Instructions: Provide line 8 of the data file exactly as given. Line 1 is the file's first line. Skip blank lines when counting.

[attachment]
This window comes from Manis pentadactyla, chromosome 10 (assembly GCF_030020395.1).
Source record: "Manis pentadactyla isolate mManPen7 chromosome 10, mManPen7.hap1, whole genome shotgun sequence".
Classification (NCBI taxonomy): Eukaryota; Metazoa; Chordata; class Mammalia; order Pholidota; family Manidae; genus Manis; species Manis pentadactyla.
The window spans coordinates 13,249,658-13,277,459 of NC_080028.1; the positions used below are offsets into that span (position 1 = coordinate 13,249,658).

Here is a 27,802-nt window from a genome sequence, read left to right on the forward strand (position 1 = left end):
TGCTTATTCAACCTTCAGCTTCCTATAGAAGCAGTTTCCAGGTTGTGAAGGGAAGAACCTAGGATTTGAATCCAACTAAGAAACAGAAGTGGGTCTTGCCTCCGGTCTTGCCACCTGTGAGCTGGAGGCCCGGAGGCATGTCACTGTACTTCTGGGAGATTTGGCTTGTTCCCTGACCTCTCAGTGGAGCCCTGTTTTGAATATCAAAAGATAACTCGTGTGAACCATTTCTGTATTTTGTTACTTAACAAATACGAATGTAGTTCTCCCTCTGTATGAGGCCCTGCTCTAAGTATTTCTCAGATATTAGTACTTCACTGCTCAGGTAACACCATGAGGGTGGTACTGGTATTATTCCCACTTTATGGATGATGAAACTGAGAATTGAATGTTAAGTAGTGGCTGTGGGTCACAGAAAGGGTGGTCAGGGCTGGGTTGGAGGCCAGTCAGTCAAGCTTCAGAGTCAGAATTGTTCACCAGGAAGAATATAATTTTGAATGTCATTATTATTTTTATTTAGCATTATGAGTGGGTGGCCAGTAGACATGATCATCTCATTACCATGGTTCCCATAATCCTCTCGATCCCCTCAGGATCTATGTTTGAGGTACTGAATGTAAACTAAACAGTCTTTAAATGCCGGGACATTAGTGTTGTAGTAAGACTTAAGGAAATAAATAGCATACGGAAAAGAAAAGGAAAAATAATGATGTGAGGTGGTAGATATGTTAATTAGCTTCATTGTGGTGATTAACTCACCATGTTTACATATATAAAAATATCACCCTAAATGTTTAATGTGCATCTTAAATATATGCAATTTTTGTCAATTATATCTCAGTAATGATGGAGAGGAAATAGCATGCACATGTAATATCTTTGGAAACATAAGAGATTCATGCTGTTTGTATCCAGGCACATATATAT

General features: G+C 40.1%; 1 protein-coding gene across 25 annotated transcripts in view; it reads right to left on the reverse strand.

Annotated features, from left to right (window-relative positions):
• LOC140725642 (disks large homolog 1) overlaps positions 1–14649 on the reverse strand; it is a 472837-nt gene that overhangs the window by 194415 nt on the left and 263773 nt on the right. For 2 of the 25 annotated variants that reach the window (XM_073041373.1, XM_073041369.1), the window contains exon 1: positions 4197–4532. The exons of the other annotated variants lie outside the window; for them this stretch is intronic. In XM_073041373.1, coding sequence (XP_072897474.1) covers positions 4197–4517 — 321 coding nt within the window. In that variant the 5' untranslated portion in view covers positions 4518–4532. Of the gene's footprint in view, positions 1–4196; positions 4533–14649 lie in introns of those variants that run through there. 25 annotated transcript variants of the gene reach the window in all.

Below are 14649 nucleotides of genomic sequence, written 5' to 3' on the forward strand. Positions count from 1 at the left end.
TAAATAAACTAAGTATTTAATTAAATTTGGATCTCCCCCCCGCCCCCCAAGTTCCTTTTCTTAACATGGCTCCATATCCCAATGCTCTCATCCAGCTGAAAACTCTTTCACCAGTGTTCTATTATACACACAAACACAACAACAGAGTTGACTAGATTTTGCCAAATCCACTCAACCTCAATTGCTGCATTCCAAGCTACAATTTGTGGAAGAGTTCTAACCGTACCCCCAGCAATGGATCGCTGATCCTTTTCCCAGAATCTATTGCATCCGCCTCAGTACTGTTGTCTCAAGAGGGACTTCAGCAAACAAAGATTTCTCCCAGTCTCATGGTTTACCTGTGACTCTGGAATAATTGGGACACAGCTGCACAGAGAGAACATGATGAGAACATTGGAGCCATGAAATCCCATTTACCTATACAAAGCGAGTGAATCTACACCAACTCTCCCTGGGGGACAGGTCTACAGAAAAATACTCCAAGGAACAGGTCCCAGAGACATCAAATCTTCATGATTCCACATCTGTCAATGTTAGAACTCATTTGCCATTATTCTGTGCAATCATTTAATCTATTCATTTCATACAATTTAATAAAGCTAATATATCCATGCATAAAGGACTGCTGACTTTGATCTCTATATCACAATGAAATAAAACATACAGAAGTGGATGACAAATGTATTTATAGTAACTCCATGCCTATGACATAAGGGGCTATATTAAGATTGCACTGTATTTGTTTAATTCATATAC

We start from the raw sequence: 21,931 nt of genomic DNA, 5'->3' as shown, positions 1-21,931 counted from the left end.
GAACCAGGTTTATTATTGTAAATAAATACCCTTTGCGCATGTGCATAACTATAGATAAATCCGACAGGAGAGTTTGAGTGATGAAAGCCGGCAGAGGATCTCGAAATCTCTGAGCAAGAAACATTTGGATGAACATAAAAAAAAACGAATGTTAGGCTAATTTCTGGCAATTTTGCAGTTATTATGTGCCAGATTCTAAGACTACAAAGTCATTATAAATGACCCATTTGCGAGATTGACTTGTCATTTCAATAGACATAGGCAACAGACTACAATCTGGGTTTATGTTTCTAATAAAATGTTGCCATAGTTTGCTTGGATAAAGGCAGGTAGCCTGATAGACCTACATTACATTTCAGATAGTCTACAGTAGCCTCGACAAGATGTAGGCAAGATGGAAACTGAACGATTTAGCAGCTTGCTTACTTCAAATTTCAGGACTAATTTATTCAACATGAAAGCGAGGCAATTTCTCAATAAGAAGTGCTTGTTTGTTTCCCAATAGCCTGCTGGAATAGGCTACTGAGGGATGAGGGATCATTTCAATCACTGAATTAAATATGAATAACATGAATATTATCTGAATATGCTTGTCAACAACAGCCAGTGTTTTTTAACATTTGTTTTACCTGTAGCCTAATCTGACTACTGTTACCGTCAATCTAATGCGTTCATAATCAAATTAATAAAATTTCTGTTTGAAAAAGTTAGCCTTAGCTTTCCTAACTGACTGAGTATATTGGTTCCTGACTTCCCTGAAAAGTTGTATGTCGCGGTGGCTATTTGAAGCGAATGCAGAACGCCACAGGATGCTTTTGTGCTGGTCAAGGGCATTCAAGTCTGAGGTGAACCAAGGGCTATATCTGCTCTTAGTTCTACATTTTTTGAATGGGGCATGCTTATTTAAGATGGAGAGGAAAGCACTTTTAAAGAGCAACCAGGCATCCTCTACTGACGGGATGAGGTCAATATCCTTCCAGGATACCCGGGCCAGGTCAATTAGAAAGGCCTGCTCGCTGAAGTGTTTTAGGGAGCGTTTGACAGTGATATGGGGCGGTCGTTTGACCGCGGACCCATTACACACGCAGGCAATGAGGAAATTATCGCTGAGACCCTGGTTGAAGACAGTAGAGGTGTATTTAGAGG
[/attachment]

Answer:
Annotated features, from left to right (window-relative positions):